Toast had a little impact but also just had a record quarter. Monday saw seat contraction but didn’t miss a beat because only 30% is to tech, and 70% is to normal businesses.
It’ll take another 20 years to see another bubble, but times are pretty good, even if they don’t feel like it.
Almost everyone is doing better than a year ago.
Was Q1 the Low Point of the Tech Crash?
This is more of a look at startups. If you squint, you can see in Q2 a little bit of the first re-acceleration in 5-6 quarters.
It’s not epic like 2021, but you can see a turn-up in overall growth across all their customers.
Everyone is coming off lows. It’s possible to crash in a few quarters if the Fed raises interest rates, but the core plans have to assume things are better.
How Efficient Of A World Are We Going Back To
As founders, you should do everything humanly possible to have no non-performance layoffs.
We have recurring revenue and should predict the next quarter or two.
With Monday, which happened with so many leaders, they hit headwinds, and NRR went from epic to pretty good.
So, they slowed hiring and did a small layoff of underperformers.
They grew headcount fairly aggressively from ‘21 to ‘22, and then Q4 of last year dipped and held flat before starting to regrow.
Monday will probably add 25% headcount this year.
Salesforce is back to hiring.
Monday went from cash flow negative to very cash flow positive in five quarters.
So now we’re at the meta question of how much companies will loosen the belt now that we’ve passed that low earlier this year.
How efficient a world are we going back to?
For the first time in many years, the average revenue per public SaaS company is over $300k — a critical ratio for efficiency of how much revenue per employee.
$300k is the most efficient anyone has been in recent memory.
So, how efficient do we have to be now?
We’ve gotten used to certain types of sales compensation, certain levels of Customer Success, and certain types of coverage and marketing spend.
We’ll never go back to 2021, so can we go back to 2019 or 2018?
Two Conflicting Trends
Everyone has learned to become more efficient and could hold off on profitability.
Look at Monday. They grew so fast!
In 2017, they were at $7M ARR, and now they’re at $700M ARR. If you burned a little cash, it wasn’t the end of the world.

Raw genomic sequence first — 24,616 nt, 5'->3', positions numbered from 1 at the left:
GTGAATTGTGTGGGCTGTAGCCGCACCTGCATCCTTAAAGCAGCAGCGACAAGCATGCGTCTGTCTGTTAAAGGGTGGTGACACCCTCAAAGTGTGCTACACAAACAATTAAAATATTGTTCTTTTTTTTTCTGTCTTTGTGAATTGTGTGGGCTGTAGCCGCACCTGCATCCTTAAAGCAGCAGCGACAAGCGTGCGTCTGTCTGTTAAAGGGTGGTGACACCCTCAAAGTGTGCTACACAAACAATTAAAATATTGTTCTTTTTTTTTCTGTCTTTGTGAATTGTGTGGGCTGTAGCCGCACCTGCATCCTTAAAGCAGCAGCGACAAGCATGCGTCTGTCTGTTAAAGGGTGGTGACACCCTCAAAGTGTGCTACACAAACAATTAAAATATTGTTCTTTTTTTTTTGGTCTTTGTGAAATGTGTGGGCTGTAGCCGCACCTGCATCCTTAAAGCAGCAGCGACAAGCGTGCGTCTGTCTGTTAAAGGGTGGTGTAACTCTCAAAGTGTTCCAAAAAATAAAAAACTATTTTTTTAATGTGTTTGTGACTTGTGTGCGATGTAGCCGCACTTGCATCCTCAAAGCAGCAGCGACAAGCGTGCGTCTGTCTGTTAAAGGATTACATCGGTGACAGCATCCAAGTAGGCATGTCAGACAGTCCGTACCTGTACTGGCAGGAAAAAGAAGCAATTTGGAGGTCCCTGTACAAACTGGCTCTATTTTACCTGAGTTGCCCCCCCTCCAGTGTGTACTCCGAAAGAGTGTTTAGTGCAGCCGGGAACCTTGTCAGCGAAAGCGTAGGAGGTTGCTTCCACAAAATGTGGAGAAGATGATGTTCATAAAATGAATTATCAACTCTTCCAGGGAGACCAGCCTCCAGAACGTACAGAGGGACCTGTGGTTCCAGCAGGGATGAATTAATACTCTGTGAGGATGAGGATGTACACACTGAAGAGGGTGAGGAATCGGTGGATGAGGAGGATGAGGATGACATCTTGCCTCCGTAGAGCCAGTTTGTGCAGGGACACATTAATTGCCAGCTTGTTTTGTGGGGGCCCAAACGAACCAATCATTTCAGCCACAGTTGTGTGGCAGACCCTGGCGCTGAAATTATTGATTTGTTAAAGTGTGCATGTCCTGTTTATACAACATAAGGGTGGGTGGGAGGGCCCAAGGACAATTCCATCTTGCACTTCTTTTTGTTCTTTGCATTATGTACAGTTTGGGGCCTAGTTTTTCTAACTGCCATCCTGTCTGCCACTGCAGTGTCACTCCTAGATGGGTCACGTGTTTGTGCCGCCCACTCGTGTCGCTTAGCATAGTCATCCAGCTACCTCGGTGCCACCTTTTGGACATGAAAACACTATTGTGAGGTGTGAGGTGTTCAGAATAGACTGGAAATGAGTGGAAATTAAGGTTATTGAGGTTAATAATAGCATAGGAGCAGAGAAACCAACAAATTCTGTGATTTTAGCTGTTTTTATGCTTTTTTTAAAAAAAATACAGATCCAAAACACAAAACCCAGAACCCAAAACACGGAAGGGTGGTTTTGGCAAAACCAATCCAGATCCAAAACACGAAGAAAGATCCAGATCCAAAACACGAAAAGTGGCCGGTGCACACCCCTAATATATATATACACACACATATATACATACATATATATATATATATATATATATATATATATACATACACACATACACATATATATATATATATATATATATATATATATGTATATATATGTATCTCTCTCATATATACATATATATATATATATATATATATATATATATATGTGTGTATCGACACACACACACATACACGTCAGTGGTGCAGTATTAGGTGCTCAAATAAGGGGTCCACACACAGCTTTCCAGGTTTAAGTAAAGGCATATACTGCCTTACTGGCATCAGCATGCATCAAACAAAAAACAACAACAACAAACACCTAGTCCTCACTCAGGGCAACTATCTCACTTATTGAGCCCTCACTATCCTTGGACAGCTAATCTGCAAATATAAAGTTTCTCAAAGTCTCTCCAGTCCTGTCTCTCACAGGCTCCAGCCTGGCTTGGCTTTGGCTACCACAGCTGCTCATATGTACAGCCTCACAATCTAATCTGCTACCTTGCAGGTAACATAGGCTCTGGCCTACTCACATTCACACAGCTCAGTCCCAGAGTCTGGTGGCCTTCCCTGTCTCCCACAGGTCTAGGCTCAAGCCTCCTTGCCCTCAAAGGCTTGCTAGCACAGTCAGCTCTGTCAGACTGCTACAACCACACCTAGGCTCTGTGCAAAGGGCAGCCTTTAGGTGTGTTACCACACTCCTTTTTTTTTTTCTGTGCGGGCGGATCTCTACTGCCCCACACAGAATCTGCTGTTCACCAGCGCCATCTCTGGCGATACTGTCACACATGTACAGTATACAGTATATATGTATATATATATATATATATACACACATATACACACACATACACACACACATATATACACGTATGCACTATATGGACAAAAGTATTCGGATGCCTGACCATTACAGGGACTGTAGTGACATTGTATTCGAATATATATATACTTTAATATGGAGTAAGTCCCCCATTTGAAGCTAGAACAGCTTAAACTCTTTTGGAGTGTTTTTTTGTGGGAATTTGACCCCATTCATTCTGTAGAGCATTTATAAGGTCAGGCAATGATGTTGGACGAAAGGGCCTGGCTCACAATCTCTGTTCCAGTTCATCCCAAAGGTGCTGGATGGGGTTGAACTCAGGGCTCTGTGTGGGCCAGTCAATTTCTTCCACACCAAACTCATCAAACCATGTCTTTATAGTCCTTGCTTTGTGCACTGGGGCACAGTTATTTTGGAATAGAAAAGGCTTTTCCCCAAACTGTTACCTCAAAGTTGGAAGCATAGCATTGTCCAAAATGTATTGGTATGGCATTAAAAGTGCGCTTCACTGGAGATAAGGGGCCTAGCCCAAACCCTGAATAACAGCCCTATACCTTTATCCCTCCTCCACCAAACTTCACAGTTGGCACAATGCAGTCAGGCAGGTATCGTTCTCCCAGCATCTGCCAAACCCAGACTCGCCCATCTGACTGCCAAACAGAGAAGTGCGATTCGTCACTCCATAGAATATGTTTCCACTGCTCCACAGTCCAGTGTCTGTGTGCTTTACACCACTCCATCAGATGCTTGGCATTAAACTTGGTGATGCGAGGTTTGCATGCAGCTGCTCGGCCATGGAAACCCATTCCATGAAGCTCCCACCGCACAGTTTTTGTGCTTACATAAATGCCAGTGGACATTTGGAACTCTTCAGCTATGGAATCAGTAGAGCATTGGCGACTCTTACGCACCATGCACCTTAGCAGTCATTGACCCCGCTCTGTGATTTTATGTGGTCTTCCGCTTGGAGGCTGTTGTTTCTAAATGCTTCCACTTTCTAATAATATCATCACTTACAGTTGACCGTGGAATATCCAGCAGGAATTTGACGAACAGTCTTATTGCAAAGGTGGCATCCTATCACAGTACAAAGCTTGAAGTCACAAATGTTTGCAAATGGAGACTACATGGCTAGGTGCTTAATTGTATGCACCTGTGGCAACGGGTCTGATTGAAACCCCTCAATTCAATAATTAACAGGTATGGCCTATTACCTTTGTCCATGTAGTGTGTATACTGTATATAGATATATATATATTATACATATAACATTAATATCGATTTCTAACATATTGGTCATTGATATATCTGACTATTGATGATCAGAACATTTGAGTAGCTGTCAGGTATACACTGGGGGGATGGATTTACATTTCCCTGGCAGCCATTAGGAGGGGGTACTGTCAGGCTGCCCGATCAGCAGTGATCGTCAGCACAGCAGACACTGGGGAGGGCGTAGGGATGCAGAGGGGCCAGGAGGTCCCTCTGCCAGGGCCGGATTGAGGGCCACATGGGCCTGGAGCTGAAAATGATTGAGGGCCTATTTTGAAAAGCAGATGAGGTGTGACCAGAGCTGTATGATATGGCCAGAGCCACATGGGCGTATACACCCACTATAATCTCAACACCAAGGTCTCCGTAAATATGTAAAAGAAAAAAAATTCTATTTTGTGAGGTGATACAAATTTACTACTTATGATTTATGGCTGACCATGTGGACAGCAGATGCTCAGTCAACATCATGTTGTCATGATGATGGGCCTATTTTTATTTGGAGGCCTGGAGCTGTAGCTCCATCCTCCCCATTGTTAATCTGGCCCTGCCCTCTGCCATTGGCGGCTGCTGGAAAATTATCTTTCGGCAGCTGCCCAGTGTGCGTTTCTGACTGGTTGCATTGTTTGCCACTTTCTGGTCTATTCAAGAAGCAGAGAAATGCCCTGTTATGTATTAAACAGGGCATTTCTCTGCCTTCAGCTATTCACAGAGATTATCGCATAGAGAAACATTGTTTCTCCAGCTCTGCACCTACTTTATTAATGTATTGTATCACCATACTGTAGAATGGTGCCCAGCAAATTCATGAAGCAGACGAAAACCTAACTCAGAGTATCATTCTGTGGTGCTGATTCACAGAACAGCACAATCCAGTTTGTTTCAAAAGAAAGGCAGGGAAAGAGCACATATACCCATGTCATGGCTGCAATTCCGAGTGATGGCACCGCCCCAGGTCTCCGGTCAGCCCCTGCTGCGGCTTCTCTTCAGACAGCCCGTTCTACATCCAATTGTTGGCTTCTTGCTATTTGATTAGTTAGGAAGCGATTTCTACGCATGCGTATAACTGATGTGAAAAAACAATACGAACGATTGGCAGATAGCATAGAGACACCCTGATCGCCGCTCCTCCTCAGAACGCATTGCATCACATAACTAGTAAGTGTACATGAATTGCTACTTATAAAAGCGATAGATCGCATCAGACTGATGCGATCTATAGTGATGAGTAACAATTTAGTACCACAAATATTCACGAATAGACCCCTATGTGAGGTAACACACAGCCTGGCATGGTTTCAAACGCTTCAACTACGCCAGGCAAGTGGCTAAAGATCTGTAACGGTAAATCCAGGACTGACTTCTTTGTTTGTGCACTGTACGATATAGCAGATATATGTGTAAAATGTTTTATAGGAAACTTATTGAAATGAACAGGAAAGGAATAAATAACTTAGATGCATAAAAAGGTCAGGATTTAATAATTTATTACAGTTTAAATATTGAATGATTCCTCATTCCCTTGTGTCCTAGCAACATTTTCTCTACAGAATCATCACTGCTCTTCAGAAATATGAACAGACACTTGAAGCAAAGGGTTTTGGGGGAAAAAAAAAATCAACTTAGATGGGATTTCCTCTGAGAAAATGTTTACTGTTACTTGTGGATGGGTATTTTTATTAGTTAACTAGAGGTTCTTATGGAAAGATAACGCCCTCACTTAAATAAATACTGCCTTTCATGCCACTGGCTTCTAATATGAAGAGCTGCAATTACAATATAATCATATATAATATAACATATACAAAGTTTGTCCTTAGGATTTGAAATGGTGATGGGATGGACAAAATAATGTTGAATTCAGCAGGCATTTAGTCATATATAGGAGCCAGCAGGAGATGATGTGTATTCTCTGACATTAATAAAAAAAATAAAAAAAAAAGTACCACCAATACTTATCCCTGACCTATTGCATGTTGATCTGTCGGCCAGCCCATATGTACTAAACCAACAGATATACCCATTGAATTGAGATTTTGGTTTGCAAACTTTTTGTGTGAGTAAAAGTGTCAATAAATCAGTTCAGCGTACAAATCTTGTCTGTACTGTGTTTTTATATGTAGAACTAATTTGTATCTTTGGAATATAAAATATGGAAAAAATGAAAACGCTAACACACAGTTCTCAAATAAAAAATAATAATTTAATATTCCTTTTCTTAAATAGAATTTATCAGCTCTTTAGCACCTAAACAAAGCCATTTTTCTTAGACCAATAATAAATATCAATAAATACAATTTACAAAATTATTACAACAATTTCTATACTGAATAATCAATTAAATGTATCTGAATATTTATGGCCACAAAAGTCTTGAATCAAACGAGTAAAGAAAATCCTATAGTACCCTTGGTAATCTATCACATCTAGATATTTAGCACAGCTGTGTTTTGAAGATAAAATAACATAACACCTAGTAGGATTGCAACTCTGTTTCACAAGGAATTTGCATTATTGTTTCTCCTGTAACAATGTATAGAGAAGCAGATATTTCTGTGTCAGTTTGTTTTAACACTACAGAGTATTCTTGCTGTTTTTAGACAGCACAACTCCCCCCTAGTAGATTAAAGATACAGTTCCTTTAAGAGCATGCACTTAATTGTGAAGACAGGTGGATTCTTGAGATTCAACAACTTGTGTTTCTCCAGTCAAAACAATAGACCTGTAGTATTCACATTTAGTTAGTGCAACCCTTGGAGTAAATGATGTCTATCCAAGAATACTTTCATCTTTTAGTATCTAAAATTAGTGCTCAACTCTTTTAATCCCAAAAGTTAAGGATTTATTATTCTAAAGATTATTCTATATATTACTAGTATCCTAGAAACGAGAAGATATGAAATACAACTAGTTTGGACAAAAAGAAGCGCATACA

But now they’re epically efficient. So is MongoDB and Salesforce.
Everyone will have to work harder, sell more, and close more for the same dollar and compensation, and they’ll have to part ways with folks who aren’t efficient enough.
The good times are coming back, though.
VCs will get excited about Klaviyo. It’ll be a monster IPO and probably trade over $10B. There’s nothing not to like other than the fact that they’re 70% dependent on Shopify.
If you look at it, Klaviyo is epic, but so many good companies are waiting to go public — Rippling, Databricks, Gusto, Greenhouse, and SalesOp.
They’re all at $200M and will probably all IPO next year.
It’s a timing question, and if Klaviyo does well, the back half of 2024 should be full of good companies. Most are probably cash-flow positive today.
There is one big caveat…
Multiples Aren’t Great In Public Markets
Multiples aren’t going to 20x or 40x. They’re worse than they were 5-6 months ago.
So be thoughtful and humble about valuations and capital raises because multiples are the one hitch.
Great companies are waiting to IPO, but multiples are mediocre, and that’s the quiet drag that will make things harder.
Venture will be tougher, and later rounds will become harder.
To Summarize The State Of SaaS Today
If you look at the slide on the left, you’ll see how much more efficient these huge companies have become.
Toast went from -19 to +6. Monday: -16 to +26. Snowflake doubled free cash flow. Mongo went from -13 to +19.
Everyone has gotten much fitter, which will be a fundamental change to how we think and build startups.
Lemkin’s advice is to do better than last year.
Your customers are not doing worse than 2-3 quarters ago. It’s not hard to sell sales automation tools, sales analytics, or marketing analytics.
“Pick yourself up off the ground and do better than last year,” he says.
He’s not saying you’ll go from 10% to 180% growth in one year, but you can challenge yourself next quarter to do better than last quarter and better than 12 months ago.
There’s no excuse. It’s not worse. It’s better.